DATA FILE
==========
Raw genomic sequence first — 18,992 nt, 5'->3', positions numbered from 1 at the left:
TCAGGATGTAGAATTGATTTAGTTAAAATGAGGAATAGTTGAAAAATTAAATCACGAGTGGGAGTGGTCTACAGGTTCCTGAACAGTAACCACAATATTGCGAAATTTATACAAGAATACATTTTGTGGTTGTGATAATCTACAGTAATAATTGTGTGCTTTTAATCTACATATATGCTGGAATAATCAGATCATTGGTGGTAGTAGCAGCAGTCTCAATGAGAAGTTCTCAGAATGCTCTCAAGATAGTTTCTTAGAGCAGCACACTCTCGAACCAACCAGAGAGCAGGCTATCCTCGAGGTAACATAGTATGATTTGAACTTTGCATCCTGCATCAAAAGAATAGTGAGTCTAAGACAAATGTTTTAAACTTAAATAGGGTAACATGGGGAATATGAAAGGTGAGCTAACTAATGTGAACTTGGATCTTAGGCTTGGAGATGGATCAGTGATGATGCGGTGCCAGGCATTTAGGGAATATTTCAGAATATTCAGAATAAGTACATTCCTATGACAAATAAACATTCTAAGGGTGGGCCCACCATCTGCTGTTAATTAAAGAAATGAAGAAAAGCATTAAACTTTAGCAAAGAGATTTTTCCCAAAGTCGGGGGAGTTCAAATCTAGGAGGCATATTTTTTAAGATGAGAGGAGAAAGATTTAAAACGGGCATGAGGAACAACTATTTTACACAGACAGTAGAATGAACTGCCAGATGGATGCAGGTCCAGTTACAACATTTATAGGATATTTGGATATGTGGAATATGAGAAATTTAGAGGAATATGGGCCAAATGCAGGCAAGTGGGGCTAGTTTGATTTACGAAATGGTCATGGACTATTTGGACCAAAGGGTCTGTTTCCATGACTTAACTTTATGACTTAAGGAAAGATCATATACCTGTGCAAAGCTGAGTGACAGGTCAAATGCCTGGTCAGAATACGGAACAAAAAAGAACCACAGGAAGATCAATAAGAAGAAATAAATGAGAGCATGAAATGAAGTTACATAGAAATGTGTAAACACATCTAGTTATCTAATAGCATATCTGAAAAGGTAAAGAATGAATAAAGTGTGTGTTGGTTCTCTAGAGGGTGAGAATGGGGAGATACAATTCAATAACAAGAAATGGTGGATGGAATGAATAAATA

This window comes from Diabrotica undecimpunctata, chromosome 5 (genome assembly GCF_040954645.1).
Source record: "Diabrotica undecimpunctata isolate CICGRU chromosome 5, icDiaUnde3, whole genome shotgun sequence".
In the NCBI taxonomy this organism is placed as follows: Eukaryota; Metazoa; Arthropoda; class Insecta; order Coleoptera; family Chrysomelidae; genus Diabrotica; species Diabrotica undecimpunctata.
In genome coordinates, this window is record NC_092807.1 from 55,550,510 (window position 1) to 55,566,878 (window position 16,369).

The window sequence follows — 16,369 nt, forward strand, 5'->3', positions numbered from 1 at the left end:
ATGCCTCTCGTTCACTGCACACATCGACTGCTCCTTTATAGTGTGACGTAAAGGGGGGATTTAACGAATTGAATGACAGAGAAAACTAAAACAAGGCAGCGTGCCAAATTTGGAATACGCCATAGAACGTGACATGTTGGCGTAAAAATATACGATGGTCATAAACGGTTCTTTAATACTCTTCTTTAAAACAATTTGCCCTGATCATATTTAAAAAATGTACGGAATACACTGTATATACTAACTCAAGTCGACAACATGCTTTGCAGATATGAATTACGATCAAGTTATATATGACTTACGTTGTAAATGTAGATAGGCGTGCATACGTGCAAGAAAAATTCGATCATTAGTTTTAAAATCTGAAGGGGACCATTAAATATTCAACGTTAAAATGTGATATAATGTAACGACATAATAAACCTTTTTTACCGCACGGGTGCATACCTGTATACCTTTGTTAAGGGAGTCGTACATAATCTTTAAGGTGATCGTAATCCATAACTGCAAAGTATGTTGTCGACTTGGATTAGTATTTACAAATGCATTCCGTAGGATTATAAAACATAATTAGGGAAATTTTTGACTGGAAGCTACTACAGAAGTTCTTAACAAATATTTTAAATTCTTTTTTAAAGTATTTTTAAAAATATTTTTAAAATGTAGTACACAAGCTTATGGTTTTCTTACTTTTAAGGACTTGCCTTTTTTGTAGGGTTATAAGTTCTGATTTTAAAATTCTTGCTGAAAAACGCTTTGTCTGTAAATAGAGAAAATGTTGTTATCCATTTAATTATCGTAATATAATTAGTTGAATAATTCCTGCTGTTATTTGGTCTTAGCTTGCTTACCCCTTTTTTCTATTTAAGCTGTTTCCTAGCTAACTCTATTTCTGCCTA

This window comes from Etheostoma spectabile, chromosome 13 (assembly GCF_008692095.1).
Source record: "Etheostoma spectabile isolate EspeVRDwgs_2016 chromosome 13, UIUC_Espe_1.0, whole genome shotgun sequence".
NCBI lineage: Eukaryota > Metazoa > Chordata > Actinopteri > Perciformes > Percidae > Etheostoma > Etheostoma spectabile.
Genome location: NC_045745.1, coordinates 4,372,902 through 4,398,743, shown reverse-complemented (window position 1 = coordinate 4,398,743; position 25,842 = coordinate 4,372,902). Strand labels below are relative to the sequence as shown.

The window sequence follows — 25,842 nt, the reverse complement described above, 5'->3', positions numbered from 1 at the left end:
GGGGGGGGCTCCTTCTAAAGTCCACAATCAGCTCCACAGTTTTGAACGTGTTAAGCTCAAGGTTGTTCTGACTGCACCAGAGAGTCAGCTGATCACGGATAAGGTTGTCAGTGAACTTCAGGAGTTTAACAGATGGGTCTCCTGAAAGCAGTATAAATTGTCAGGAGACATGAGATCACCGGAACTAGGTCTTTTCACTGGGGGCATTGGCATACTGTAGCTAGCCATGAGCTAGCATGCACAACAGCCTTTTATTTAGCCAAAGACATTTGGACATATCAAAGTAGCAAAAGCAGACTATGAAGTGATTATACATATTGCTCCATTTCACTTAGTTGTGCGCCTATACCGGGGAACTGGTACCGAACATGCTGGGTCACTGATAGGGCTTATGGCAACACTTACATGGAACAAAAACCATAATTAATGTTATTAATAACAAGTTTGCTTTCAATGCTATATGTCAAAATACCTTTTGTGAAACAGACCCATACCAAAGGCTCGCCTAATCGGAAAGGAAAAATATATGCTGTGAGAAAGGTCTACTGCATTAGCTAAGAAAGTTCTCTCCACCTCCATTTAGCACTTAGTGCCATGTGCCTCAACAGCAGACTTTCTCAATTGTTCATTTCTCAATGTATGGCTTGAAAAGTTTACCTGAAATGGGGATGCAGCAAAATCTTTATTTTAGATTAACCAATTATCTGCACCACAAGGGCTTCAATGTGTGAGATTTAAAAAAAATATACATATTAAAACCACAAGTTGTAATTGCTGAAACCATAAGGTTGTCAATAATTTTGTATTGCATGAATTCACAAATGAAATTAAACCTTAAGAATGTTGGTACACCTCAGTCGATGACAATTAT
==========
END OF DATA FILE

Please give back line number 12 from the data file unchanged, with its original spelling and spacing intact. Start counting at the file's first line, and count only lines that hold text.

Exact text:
Genome location: NC_045745.1, coordinates 4,372,902 through 4,398,743, shown reverse-complemented (window position 1 = coordinate 4,398,743; position 25,842 = coordinate 4,372,902). Strand labels below are relative to the sequence as shown.